After last night, Hillary Clinton is now the first woman to win the presidential nomination of a major political party. She has the delegates and the rest is just formality at the Democratic convention.
Congratulations to Mrs. Clinton, even though I take issue with her claim last night that her win was a victory was for “every little girl who dreams big.”
Little girls have been dreaming big for decades, Mrs. Clinton, and it was just a matter of time before a woman headed a national ticket.
Still, that woman is you, Mrs. Clinton, and this is a noteworthy moment.
But I can't help concurring with veteran Democratic commentator Susan Estrich, who observed last night, the reaction is muted. Estrich said that there is less excitement in her circle than there was when Walter Mondale asked Geraldine Ferraro to be his running mate in 1984.
There is a reason for this and it is a good one: the muted reaction shows that women know opportunities are open and that we are not desperately yearning for Mrs. Clinton to lead us out of lives of oppression. The appeal to gender ain't what it used to be.
The real issue isn't Mrs. Clinton's sex–it's her policies.
The Independent Women's Forum issued a statement pointing out that her agenda is simply not the best one for women (or for men!). Entitled "Hillary Clinton's Policies Would Backfire on American Women and Families," the statement is here.
I can do no better in summarizing what should concern women about a Hillary Clinton presidency than quoting from the statement:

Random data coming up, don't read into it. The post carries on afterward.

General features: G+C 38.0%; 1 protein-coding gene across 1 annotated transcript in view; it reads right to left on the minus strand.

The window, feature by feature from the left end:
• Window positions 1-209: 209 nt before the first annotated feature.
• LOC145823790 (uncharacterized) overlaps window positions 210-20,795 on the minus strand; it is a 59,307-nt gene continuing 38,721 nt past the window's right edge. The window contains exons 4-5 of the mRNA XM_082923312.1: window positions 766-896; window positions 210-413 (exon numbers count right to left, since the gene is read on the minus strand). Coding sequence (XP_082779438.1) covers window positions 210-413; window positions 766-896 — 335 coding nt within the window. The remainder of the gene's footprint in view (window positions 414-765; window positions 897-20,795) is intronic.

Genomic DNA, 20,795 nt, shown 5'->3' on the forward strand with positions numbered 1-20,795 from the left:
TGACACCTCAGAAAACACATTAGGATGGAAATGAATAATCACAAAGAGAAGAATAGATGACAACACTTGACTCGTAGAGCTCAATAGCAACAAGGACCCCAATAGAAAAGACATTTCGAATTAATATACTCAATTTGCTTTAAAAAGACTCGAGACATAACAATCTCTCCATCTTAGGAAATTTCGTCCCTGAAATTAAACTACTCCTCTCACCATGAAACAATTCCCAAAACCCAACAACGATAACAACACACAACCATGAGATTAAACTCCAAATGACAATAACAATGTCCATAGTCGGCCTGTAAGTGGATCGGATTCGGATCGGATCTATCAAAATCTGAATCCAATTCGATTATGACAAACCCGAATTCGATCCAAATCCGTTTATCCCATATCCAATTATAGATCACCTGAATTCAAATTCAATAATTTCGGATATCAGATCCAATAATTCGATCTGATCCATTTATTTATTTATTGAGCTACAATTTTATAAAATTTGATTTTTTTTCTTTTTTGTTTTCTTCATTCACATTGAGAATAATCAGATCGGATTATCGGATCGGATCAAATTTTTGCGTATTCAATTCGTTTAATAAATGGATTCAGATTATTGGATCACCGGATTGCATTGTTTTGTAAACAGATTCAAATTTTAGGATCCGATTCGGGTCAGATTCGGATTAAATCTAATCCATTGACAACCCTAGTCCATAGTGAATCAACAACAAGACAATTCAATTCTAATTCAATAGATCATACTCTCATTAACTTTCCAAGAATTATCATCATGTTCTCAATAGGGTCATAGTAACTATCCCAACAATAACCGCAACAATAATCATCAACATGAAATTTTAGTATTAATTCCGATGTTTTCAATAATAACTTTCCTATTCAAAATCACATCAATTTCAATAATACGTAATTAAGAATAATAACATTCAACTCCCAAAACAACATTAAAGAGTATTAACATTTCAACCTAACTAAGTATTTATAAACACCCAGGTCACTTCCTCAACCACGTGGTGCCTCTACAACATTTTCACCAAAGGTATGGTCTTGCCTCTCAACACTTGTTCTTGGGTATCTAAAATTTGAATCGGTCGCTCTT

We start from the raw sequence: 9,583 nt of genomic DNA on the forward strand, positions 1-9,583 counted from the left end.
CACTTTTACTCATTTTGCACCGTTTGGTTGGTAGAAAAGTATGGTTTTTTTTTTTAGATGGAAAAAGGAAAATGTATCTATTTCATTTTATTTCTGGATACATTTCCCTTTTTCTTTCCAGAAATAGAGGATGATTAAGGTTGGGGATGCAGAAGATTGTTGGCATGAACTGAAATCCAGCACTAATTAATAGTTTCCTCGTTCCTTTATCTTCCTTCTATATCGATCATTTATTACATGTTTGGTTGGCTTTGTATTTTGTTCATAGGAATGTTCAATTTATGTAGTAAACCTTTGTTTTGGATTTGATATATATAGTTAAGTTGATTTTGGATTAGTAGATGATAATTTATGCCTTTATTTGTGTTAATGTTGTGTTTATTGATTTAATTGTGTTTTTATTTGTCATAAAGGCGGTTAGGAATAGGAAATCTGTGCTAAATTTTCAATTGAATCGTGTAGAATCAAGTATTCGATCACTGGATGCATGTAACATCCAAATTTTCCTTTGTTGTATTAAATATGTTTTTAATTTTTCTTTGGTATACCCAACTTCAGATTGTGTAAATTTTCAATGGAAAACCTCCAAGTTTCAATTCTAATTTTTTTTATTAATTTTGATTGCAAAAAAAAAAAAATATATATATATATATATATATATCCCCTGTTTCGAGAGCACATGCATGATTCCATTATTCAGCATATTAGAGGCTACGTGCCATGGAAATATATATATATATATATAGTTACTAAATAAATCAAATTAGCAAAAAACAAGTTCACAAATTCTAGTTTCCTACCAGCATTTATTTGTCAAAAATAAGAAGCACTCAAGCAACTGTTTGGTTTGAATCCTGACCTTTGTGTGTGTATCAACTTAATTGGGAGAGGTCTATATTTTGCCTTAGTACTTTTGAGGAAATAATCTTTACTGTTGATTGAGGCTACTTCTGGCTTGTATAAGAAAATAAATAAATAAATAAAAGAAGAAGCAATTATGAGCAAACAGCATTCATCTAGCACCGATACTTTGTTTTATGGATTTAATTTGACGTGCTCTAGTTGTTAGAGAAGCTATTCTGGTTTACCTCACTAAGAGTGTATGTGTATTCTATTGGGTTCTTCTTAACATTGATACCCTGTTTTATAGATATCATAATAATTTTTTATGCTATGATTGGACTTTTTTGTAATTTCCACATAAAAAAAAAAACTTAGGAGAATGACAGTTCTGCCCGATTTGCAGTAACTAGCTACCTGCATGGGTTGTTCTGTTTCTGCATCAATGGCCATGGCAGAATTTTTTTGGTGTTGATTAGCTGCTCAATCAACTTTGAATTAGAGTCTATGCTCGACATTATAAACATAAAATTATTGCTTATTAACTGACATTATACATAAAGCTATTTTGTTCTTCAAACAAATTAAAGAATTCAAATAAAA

It’s no secret that Hillary Clinton has been running to be the first woman President. While we applaud any woman who puts the hard work into running for public office, Americans ought to consider the real impact of a President Hillary Clinton. While she has tried to present herself as a champion for women’s rights, Mrs. Clinton – like so many other progressives in Washington – supports policies and legislation that will ultimately backfire on women and their families. Whether it’s her support of government-run health care, higher taxes, more energy regulations, or the micromanaging of the labor force, Clinton’s vision for America is one in which an even greater government would be at the center.
"Today, more than ever before, we need leaders in Washington, in the states, and at the local level who embrace a smaller government so that we can fulfill a promise of real economic growth and opportunity for women and their families"